Republican presidential candidate Mitt Romney announced his running mate this weekend, Wisconsin Congressman Paul Ryan. Romney supporters are thrilled with the candidate’s choice for vice president, particularly his background as Chairman of the House Budget Committee with a long-standing record of solid “fiscal disciple and accountability to the federal government.”
The announcement was not good news to one group, however: renewable energy advocates. Earlier in 2012, Ryan proposed a fiscal plan that promoted expanded oil and gas drilling, reigned in the Environmental Protection Agency (EPA) and ended Obama’s controversial clean energy loan program through the Energy Department.
Ryan has consistently been an outspoken critic of the president’s support for renewable energy while garnering praise within his party for his steadfast fiscal conservatism, aligning with the GOP’s budgetary agenda. The Romney campaign hopes that these qualities will strengthen the Republican ticket moving into the crunch time of the race.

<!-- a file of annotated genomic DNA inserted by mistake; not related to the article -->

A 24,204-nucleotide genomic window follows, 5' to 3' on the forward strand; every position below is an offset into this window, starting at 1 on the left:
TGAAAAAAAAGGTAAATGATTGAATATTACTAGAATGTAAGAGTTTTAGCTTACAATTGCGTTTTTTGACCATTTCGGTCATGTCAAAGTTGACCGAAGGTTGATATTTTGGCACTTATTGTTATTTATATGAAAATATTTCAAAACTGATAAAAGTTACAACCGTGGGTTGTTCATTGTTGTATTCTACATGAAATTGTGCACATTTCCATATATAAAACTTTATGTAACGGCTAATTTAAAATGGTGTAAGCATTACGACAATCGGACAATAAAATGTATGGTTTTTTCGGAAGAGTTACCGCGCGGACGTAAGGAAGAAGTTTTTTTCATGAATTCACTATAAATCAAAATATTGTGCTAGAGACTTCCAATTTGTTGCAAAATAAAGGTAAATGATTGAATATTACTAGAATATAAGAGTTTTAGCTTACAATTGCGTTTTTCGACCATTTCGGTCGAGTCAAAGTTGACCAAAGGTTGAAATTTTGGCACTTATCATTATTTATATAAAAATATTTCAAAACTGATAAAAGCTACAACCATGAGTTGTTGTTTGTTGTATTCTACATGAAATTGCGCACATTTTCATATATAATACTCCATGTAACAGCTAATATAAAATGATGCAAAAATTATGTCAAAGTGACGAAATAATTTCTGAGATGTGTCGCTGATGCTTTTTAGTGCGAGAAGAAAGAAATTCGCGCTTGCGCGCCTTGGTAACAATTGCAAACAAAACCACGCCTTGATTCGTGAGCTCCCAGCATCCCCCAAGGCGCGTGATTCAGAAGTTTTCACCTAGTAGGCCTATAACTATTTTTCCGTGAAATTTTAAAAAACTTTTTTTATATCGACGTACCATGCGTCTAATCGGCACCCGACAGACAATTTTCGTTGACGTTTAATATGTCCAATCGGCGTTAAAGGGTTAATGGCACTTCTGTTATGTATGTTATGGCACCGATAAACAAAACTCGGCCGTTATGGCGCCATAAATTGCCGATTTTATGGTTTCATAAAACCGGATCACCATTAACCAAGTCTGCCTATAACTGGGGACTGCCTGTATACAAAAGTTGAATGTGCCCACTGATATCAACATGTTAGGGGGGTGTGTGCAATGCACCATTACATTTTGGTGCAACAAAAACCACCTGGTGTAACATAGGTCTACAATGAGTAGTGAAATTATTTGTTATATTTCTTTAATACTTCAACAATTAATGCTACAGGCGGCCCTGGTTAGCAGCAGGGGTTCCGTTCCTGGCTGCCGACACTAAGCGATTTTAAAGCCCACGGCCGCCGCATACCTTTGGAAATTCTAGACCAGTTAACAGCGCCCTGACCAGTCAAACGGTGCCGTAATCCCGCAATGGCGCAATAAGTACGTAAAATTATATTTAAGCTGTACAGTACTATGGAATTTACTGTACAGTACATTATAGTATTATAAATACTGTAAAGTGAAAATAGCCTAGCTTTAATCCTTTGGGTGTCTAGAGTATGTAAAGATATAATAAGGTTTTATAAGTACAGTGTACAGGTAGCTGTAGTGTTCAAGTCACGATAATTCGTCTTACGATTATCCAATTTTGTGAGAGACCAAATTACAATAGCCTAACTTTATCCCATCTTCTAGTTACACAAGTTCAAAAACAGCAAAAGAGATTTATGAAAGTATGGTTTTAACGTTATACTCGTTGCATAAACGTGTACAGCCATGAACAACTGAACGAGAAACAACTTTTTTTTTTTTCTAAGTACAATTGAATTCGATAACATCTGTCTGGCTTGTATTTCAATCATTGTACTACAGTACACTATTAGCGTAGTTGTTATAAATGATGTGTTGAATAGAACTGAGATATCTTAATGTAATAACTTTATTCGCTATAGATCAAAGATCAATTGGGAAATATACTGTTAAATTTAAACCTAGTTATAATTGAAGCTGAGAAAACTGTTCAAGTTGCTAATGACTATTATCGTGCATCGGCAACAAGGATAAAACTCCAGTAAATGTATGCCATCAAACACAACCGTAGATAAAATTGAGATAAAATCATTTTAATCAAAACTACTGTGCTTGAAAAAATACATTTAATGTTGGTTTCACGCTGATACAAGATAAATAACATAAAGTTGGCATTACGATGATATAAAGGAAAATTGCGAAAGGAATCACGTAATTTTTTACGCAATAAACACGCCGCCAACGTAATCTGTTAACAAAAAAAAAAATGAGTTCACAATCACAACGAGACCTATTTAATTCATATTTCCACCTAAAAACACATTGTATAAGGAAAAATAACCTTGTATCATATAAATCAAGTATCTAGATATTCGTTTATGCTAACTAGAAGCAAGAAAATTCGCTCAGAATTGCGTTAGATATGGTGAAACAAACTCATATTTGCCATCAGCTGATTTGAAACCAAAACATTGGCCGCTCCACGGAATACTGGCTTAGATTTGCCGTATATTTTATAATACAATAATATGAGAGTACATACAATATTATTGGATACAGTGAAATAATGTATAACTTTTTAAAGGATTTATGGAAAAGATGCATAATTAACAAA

It’s these same qualities that Obama supporters–environmentalists and renewable energy advocates chief among them–hope will have a negative impact on the Romney/Ryan bid. Key states for the election in the Midwest like Colorado and Iowa have invested heavily in wind and solar manufacturing in particular; Ryan’s plan to expand fossil fuels and neutralize the wind and solar industries might not be well received in those communities.
Navin Najak, senior VP for campaigns with the League of Conservation Voters told Politico, “In picking Paul Ryan, Gov. Romney really doubled down on his approach to favoring oil companies over clean energy.”
With his experience as the chairman of the Budget Committee, experts believe Ryan will make his argument to eliminate tax credits for renewable energy. This is already a key talking point of the campaign. Romney and like-minded Republican legislators argue that an industry that cannot stand on its own without large government subsidies should not be further encouraged and poses a danger to the taxpayers.